On the right side of the image, The Bubble Nebula (C11, NGC 7635) is captured with much of the nebulosity surrounding it. The bright star in the Bubble itself is a Wolf-Rayet star, demonstrating a story quite similar to The Crescent Nebula's (NGC 6888 or Caldwell 27) seen elsewhere on this site. Living fast and dying young, this star is about 10-20 times (and some sources say: 40 times) the sun's mass, and shedding huge amounts of it into space, on its route to exploding as a supernova.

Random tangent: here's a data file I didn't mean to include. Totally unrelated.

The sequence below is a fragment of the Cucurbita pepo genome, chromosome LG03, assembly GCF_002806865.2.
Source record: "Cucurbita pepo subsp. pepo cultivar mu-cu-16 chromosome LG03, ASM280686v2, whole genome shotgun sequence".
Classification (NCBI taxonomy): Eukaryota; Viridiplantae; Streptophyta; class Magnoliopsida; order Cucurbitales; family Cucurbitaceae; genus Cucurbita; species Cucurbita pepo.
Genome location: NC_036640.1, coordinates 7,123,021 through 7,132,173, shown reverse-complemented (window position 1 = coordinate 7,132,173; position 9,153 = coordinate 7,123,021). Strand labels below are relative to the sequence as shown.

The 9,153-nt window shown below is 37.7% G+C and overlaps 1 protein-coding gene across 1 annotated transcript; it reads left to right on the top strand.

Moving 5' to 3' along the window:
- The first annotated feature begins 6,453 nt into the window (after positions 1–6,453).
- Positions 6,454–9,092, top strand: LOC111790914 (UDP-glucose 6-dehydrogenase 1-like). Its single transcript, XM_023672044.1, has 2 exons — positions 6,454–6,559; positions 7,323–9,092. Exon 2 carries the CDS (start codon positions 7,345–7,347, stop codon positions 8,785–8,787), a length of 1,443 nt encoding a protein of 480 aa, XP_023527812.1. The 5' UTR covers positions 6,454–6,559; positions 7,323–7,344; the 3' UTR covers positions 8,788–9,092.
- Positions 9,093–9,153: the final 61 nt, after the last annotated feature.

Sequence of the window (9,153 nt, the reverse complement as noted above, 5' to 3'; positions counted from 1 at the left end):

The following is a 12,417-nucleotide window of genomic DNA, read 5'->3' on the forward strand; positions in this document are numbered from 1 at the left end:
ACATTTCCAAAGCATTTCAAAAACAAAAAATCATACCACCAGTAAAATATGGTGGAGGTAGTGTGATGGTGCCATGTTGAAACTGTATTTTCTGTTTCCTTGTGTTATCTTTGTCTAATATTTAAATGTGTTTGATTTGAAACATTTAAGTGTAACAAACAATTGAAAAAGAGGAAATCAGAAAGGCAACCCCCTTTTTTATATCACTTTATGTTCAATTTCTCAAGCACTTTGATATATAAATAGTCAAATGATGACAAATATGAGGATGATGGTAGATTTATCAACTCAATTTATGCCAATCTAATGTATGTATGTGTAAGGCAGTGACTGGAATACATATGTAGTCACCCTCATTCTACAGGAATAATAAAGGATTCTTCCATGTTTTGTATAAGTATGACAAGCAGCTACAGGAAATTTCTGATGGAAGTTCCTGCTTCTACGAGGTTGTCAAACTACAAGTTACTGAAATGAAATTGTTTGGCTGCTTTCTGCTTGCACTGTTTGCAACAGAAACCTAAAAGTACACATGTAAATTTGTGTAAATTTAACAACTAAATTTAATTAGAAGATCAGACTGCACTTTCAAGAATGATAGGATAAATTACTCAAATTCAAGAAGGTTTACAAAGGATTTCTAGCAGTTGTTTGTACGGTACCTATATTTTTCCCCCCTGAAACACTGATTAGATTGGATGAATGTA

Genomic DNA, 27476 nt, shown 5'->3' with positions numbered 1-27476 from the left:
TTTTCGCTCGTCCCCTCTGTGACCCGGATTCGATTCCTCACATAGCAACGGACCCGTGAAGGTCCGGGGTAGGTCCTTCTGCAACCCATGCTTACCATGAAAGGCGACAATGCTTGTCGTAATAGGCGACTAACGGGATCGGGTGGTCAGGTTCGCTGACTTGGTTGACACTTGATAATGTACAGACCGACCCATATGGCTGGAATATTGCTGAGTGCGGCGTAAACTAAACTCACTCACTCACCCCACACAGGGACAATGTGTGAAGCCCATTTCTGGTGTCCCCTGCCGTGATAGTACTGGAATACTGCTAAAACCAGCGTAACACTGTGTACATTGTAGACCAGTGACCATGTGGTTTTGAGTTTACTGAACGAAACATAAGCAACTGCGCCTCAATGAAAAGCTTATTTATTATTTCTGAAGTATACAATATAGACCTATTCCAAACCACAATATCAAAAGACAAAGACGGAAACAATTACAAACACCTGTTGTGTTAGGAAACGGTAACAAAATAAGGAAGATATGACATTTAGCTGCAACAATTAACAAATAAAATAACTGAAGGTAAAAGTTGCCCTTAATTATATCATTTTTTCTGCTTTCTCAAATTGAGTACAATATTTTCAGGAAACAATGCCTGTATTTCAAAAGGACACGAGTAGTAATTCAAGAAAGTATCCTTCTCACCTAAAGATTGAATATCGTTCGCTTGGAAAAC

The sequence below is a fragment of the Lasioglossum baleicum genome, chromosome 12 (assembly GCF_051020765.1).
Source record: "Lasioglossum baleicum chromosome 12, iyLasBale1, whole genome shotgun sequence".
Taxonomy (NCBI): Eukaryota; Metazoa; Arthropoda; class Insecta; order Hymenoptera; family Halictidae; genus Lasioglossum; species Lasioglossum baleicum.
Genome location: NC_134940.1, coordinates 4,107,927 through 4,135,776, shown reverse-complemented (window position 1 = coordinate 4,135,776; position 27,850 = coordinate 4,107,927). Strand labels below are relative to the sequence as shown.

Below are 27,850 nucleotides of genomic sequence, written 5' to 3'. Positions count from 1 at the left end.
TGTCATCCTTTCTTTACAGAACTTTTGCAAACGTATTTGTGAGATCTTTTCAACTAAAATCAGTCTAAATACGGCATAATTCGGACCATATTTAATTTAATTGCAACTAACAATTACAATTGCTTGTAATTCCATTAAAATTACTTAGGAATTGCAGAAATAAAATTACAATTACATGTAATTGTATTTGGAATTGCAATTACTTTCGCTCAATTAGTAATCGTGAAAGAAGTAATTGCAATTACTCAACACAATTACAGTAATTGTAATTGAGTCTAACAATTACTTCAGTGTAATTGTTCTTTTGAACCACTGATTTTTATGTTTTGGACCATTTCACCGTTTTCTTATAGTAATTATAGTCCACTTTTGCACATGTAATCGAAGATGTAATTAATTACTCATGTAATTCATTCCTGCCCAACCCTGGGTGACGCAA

The bubble itself is formed by fierce stellar wind generated by the central Wolf-Rayet star, crashing into a giant molecular cloud which contains the expansion of the bubble, the denser region of which is concurrently ionized by the star's intense radiation and consequently glows faintly red (H II) as seen in the image. While Wolf-Rayet stars are not infrequent, the nice near-perfect spherical "bubbly" form is rather rare. The Bubble Nebula is located about 11,000 light years away; is 10 light years in diameter, and is expanding at 4 million miles per hour (7 million kilometers per hour).